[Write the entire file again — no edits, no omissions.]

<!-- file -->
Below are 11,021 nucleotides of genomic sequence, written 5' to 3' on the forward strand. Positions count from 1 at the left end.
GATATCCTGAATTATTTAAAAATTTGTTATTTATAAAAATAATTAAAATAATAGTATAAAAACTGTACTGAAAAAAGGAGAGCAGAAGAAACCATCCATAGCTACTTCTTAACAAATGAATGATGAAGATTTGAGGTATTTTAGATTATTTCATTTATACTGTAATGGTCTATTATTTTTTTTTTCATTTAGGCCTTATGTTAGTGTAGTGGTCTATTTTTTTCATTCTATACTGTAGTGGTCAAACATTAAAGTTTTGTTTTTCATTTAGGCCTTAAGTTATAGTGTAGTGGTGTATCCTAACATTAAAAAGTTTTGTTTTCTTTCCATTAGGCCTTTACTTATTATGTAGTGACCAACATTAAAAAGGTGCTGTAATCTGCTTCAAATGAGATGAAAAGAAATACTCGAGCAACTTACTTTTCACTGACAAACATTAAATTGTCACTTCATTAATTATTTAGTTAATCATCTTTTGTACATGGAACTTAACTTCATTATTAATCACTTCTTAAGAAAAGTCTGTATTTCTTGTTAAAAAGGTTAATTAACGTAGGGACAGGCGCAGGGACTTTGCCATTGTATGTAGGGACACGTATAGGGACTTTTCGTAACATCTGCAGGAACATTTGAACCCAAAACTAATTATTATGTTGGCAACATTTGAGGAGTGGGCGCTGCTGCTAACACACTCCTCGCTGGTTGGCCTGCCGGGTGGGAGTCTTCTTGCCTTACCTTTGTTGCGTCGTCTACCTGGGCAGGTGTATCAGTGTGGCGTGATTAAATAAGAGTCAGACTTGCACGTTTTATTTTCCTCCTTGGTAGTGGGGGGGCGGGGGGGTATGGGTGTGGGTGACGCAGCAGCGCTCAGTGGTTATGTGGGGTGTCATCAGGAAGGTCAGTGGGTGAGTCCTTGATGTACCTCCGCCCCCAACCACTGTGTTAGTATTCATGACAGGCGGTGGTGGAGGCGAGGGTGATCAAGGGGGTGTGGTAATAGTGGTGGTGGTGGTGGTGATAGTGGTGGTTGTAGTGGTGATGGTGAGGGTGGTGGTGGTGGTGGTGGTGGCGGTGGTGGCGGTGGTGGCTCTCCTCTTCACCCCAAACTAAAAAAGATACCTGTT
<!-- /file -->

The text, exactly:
Below are 11,021 nucleotides of genomic sequence, written 5' to 3' on the forward strand. Positions count from 1 at the left end.
GATATCCTGAATTATTTAAAAATTTGTTATTTATAAAAATAATTAAAATAATAGTATAAAAACTGTACTGAAAAAAGGAGAGCAGAAGAAACCATCCATAGCTACTTCTTAACAAATGAATGATGAAGATTTGAGGTATTTTAGATTATTTCATTTATACTGTAATGGTCTATTATTTTTTTTTTCATTTAGGCCTTATGTTAGTGTAGTGGTCTATTTTTTTCATTCTATACTGTAGTGGTCAAACATTAAAGTTTTGTTTTTCATTTAGGCCTTAAGTTATAGTGTAGTGGTGTATCCTAACATTAAAAAGTTTTGTTTTCTTTCCATTAGGCCTTTACTTATTATGTAGTGACCAACATTAAAAAGGTGCTGTAATCTGCTTCAAATGAGATGAAAAGAAATACTCGAGCAACTTACTTTTCACTGACAAACATTAAATTGTCACTTCATTAATTATTTAGTTAATCATCTTTTGTACATGGAACTTAACTTCATTATTAATCACTTCTTAAGAAAAGTCTGTATTTCTTGTTAAAAAGGTTAATTAACGTAGGGACAGGCGCAGGGACTTTGCCATTGTATGTAGGGACACGTATAGGGACTTTTCGTAACATCTGCAGGAACATTTGAACCCAAAACTAATTATTATGTTGGCAACATTTGAGGAGTGGGCGCTGCTGCTAACACACTCCTCGCTGGTTGGCCTGCCGGGTGGGAGTCTTCTTGCCTTACCTTTGTTGCGTCGTCTACCTGGGCAGGTGTATCAGTGTGGCGTGATTAAATAAGAGTCAGACTTGCACGTTTTATTTTCCTCCTTGGTAGTGGGGGGGCGGGGGGGTATGGGTGTGGGTGACGCAGCAGCGCTCAGTGGTTATGTGGGGTGTCATCAGGAAGGTCAGTGGGTGAGTCCTTGATGTACCTCCGCCCCCAACCACTGTGTTAGTATTCATGACAGGCGGTGGTGGAGGCGAGGGTGATCAAGGGGGTGTGGTAATAGTGGTGGTGGTGGTGGTGATAGTGGTGGTTGTAGTGGTGATGGTGAGGGTGGTGGTGGTGGTGGTGGTGGCGGTGGTGGCGGTGGTGGCTCTCCTCTTCACCCCAAACTAAAAAAGATACCTGTT